there, but you may have the unpleasant experience of running into one. If you do, slowly back away, quietly apologize for disturbing their slumber,
and take a picture of their store. You will be looking
at a genuine dinosaur, a relic from the past, on its way to a date with extinction. Then go find another gun store that appreciates your business.
If you have a problem finding someone locally who is willing to do the transfer for your internet gun purchase, we can help. GunAuction.com has
an FFL Network, a group of FFL holders throughout the U.S. who, for a
modest fee, will do your transfer for you. Just search the FFL Network for an FFL holder that is nearby. Also, before you try to buy a gun online,
it's a good idea to meet your local FFL holder in person and shake hands.
You are after all, buying a gun! Before the seller ships a gun to that person, it's a good idea to meet the FFL holder in the flesh and introduce
yourself. Let them know you'll be having someone send
them a gun for the transfer. That'll also help avoid the uncomfortable surprise of the FFL holder having a strange gun arrive at their doorstep.
After you've found a local gun store willing to do the transfer, the next part is the fun part - finding and buying your gun online! Here at
GunAuction.com, we have a huge variety of guns available for sale,
from sellers all over the U.S. I can't tell you what kind of gun you need... Wait a minute... Yes, I can! You need them all. Buy them all. But don't try to buy them all at once. Make sure to save some for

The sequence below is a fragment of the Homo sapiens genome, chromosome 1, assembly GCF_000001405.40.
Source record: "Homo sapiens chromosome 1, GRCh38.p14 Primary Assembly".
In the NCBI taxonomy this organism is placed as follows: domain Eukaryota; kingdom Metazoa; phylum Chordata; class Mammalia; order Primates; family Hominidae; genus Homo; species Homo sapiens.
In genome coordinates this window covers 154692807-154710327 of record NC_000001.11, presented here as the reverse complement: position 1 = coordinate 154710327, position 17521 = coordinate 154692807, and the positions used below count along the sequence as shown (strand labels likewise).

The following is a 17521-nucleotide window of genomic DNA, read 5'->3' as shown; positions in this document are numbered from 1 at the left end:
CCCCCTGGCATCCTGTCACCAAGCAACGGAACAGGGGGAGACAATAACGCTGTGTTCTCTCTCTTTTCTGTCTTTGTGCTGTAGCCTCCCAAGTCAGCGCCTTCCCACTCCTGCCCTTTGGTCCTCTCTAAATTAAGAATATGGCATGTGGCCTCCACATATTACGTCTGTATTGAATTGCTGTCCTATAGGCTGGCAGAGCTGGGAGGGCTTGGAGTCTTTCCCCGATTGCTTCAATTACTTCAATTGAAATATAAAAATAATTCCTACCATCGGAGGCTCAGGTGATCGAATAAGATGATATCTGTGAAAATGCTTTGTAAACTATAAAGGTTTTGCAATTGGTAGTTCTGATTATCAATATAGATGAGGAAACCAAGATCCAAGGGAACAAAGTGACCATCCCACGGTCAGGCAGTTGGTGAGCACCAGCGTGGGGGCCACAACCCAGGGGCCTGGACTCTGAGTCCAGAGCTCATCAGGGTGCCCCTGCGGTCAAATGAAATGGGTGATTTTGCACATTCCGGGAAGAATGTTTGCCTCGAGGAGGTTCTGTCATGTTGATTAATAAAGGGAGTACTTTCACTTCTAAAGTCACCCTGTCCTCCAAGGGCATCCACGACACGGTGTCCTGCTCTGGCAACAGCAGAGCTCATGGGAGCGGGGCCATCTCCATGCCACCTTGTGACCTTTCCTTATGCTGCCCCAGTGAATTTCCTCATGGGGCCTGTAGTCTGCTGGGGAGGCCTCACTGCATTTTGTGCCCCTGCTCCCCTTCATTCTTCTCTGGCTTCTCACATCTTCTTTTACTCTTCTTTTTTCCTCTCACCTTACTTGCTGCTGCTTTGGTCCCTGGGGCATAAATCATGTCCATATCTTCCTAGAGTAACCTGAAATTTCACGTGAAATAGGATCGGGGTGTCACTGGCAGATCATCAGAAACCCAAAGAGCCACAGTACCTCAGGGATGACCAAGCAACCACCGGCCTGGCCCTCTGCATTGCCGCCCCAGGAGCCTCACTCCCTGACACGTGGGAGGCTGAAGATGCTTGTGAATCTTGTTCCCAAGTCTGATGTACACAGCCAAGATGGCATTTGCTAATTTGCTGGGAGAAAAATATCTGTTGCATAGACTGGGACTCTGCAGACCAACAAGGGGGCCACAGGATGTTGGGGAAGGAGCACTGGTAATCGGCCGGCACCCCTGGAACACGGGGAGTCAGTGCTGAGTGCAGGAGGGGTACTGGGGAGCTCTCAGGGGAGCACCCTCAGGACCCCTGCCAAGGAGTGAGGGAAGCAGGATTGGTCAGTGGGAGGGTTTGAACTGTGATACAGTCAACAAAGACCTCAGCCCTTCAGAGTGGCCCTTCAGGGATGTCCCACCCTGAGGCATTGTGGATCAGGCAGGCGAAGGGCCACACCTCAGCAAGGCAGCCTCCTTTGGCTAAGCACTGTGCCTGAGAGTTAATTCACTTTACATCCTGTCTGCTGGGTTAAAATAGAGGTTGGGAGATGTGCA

the rest of us and start slow by finding one gun you'd like to start with.
What kind of gun should I buy for home defense?
I get asked this question a lot. I understand the confusion regarding this subject. We get exposed to a lot of TV and movies that
depict the valiant homeowner either saddling up with an emasculating golf club, or reaching for the trusty handgun. If you don't have any training
with a handgun, I don't recommend it as your first choice. A handgun is a specialized piece of gear that requires a lot of training before it can be
used safely and effectively in a self-defense situation. My Goto Gun for someone who wants one for self-defense in the home is the trusty
Remington 870 pump shotgun.
There are several attributes which recommend the 870 for self-defense work. First, it's the most common shotgun made in the world. There are tons
of ammunition and accessories with which to trick out your new toy. Shotguns send clouds of lead in the bad guy's direction, and it's length
means it's easier to keep pointed in the bad guy's direction. Your rounds are less likely to overpenetrate, which means that if you miss the bad guy,
your rounds won't go through more than a few layers of sheet rock (a problem with larger handgun or rifle rounds). It's been made by Remington for
decades, and will likely be made for decades more, which means plenty of spare parts. And it's a pump shotgun, which means the mechanism for loading
your next shell is less likely to jam under stress. Lastly, in a pinch, it can double as a club. If you run out of shells and your home invader is
still stupid enough to be around and upright, start beating him about the head until he's horizontal.